Political Thought and the Early Modern Environment (RSA, Toronto, 17-19 March 2019)
Writing in 1651 Thomas Hobbes famously described life in the state of nature as “nasty, brutish, and short.” While much of Hobbes’ work—and the larger field of political thought—has centered on reading the human side of that description, the phrase might also be taken to indicate elements of the lived natural world. Indeed, it is difficult to separate considerations of human life, law, and politics from the ecosystem that helps constitute them.
Paper proposals are thus solicited for a panel at the Renaissance Society of America’s 2019 conference (17-19 March 2019) centering political thought and the early modern environment. Sponsored by the RSA’s “Political and Legal Thought” division, this will be a guaranteed session for the conference. The panel will ideally examine “political thought” from a broad perspective within early modern culture. Submissions that address new places, figures, and approaches to the theme are thus as welcome as those speaking to more recognizable/canonical figures such as Hobbes, Machiavelli, or Bodin.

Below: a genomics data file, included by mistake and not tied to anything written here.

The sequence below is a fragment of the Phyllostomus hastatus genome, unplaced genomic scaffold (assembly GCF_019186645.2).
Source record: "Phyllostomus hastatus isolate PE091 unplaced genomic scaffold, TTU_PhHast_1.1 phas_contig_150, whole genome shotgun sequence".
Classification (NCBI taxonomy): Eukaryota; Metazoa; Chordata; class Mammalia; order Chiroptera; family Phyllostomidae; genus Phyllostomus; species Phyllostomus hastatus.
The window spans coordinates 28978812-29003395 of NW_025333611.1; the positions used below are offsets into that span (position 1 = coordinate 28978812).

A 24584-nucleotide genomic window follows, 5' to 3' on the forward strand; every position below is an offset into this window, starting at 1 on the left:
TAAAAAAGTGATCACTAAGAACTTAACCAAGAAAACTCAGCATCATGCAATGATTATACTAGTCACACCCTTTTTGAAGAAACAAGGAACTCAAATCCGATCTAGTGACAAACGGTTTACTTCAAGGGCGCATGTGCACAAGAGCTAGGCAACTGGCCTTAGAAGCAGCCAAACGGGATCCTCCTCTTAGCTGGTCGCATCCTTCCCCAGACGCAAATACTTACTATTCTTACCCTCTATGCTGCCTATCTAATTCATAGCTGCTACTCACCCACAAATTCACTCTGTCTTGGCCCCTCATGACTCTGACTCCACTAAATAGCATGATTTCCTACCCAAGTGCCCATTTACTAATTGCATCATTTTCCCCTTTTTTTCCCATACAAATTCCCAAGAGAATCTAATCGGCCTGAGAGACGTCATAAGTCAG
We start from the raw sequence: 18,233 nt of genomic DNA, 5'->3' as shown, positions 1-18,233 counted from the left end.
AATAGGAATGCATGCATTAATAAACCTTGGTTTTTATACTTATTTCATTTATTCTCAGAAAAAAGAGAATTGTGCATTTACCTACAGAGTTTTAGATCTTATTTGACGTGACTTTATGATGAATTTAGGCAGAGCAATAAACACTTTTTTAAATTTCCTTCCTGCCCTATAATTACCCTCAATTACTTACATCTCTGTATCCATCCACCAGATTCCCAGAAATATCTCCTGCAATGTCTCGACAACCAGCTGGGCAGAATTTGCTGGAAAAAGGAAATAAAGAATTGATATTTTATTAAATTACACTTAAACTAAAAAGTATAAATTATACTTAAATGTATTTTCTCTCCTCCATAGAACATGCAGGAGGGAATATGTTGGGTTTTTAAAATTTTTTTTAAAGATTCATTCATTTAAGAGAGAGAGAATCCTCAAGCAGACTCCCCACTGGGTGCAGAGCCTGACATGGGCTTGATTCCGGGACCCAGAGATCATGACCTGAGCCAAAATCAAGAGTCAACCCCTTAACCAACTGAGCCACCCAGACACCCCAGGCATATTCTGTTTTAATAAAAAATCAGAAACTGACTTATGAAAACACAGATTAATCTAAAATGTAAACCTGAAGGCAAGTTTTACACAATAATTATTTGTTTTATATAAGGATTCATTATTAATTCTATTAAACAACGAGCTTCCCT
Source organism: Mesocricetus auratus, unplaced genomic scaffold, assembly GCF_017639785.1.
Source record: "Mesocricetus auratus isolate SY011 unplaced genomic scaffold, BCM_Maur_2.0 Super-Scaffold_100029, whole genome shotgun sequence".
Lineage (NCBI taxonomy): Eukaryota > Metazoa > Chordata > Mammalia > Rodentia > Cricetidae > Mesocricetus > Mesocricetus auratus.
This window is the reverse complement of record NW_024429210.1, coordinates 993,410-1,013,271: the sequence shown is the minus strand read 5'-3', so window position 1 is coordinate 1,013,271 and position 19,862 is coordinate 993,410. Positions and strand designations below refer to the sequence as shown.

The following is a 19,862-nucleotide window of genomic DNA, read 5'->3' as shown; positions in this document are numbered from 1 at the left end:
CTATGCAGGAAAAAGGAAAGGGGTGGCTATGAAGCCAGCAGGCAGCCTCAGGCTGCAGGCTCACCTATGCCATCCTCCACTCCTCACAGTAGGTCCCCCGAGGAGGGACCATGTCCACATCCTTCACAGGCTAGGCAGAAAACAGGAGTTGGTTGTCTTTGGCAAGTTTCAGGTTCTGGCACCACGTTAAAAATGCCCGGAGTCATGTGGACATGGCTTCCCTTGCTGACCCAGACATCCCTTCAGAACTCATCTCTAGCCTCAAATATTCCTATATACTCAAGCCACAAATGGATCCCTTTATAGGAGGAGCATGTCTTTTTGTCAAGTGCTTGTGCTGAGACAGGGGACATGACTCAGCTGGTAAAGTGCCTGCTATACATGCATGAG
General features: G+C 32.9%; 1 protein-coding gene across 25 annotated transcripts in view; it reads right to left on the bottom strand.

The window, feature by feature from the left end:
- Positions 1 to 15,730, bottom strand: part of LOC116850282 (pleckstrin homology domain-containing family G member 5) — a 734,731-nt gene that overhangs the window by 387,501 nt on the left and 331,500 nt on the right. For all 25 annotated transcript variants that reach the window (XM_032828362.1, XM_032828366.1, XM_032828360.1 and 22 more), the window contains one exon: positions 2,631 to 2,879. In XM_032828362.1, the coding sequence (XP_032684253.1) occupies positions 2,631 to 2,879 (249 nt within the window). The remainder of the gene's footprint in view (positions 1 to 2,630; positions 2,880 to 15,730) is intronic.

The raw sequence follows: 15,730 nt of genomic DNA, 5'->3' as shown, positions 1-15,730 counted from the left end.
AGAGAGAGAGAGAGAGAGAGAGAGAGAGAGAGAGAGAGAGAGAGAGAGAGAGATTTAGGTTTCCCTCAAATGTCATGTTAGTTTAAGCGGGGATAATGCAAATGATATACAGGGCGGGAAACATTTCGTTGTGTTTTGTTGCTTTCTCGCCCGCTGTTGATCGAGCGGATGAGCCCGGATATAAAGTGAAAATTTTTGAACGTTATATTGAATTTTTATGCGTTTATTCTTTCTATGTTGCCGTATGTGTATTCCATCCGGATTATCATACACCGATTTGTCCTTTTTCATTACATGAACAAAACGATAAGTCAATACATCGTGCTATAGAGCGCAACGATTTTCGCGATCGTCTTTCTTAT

Potential participants should submit the following to Todd Butler, Washington State University (firstname.lastname@example.org) by August 6. Panelists will be informed by August 10.
- paper title (15-word maximum)
- abstract (150-word maximum)
- curriculum vitae (.pdf or .doc upload), including PhD completion date (past or expected)
- full name, current affiliation, and email address
Note that participants are now required to be members of RSA at the time of panel submission (August 10), which again is guaranteed. For information on RSA membership, see https://www.rsa.org/page/JoinRSA?.